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25 Aug

The Bad and the Beautiful

By  Robert Walton
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(Raksin)
Analysed by Robert Walton

Robert Farnon was one of the first light orchestral composers to come up with a most original idea. He found that a complicated beginning of a piece (almost atonal) not only provided a sense of risk-taking like a high wire act, but kept the listener guessing as to where it would finally alight in a normal tonal context. His Manhattan Playboy has all the elements of such a format in which the opening bars of the actual tune are a sort of boppish free fall before landing in the safety net of the home chord. The effect of all this was mind-blowing.

The same thing effectively happens in the haunting theme The Bad and the Beautiful from the 1952 film of the same name, although this is a much slower tempo. It’s a more meandering tune than David Raksin’s masterpiece Laura. For the first few bars of The Bad and the Beautiful we’re on a restless (some might even say “reckless”) Raksin flight of fancy with the blues overtones of Harold Arlen. This is a ravishing piece of writing and I was totally captivated. After all this tension, the “sun” suddenly comes out courtesy of a French horn and we’re at last happily ensconced in a key of contentment. Still in the same key a solo violin keeps us on the straight and narrow giving an edge to the music, enticing us back to the exotic. We’re immediately whipped away from our comfort zone by a dance band-sounding muted trumpet into a repeat of that elaborate opening.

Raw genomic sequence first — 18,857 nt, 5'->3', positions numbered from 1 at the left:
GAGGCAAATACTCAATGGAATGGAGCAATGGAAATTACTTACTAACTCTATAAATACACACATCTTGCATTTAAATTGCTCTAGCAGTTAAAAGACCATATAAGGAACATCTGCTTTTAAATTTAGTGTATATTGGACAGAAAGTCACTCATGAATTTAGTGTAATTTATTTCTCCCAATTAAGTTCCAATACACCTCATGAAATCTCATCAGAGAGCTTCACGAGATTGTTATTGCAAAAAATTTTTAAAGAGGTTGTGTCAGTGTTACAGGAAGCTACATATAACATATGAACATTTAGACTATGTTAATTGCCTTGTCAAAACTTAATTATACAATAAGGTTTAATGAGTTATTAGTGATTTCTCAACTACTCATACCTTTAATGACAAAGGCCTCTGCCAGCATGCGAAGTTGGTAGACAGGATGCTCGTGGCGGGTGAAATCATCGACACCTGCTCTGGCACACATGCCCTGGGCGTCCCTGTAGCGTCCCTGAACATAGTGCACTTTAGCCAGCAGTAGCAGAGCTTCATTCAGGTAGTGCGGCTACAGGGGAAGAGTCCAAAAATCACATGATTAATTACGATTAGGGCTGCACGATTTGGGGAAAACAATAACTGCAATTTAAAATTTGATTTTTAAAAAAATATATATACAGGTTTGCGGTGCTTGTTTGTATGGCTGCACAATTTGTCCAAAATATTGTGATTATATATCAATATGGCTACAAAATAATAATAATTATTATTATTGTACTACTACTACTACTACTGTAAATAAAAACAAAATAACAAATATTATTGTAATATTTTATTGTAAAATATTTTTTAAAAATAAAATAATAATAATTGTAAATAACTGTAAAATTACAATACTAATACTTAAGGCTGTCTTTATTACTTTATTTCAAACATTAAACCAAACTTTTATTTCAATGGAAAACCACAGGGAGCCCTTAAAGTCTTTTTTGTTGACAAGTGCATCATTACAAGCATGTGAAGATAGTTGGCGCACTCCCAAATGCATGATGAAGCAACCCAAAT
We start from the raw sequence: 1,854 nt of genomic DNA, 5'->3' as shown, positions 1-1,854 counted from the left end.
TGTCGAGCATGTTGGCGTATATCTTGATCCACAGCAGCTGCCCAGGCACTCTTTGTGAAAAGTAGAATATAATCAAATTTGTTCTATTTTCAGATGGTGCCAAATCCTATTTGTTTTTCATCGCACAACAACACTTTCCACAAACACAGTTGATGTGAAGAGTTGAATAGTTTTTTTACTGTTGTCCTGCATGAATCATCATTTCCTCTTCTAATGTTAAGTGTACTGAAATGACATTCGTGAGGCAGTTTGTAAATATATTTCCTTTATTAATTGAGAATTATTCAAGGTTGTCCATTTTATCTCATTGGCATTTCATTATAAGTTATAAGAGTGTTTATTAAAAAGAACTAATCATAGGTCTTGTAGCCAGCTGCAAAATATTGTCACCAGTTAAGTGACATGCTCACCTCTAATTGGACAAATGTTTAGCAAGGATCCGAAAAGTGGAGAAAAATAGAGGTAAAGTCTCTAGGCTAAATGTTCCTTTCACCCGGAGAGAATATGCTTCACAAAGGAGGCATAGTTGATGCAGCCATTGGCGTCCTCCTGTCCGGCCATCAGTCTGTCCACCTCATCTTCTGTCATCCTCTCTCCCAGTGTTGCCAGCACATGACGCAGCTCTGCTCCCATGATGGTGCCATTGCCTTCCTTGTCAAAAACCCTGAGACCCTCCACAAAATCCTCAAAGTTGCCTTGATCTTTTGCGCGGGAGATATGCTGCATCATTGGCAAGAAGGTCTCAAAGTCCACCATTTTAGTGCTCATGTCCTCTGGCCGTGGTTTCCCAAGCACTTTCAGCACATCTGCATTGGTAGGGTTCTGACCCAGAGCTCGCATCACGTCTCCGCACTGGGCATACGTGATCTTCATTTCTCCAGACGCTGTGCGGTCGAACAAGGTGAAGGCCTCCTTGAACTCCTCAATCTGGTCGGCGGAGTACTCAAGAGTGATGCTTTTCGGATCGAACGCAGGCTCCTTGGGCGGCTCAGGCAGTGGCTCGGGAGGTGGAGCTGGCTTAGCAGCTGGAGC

Now strong strings in close harmony play an absolutely gorgeous middle section of crying and sighing. Perhaps it should be called a “bridge of sighs”. No need to consult your physician as it’s only a case of cutis anserina (goose pimples). A perfect moment to compare the much improved recording quality of the Rose Orchestra of 1953 with that of its first attempts just ten years earlier. I’ve never quite understood why the quality of Rose’s early work, both in performance and recording quality, was sometimes not quite up to scratch on those old 78rpm discs. Other orchestras of the same period seemed to produce better results.

The sensitive violin is back for 5 bars of the start, after which the rest of the strings bring us neatly to a conclusion, and on the way, echo the opening of Artie Shaw’s Frenesi. However we’re still not quite finished as the horn quotes the opening.

This has been an extraordinarily sublime experience and one that I am unlikely to forget. Hollywood and Raksin are at their best. We owe an enormous debt to film soundtracks.

The Bad and the Beautiful (Raksin)
David Rose Orchestra
“Great American Light Orchestras”
The Golden Age of Light Music
Guild (GLCD 5105)

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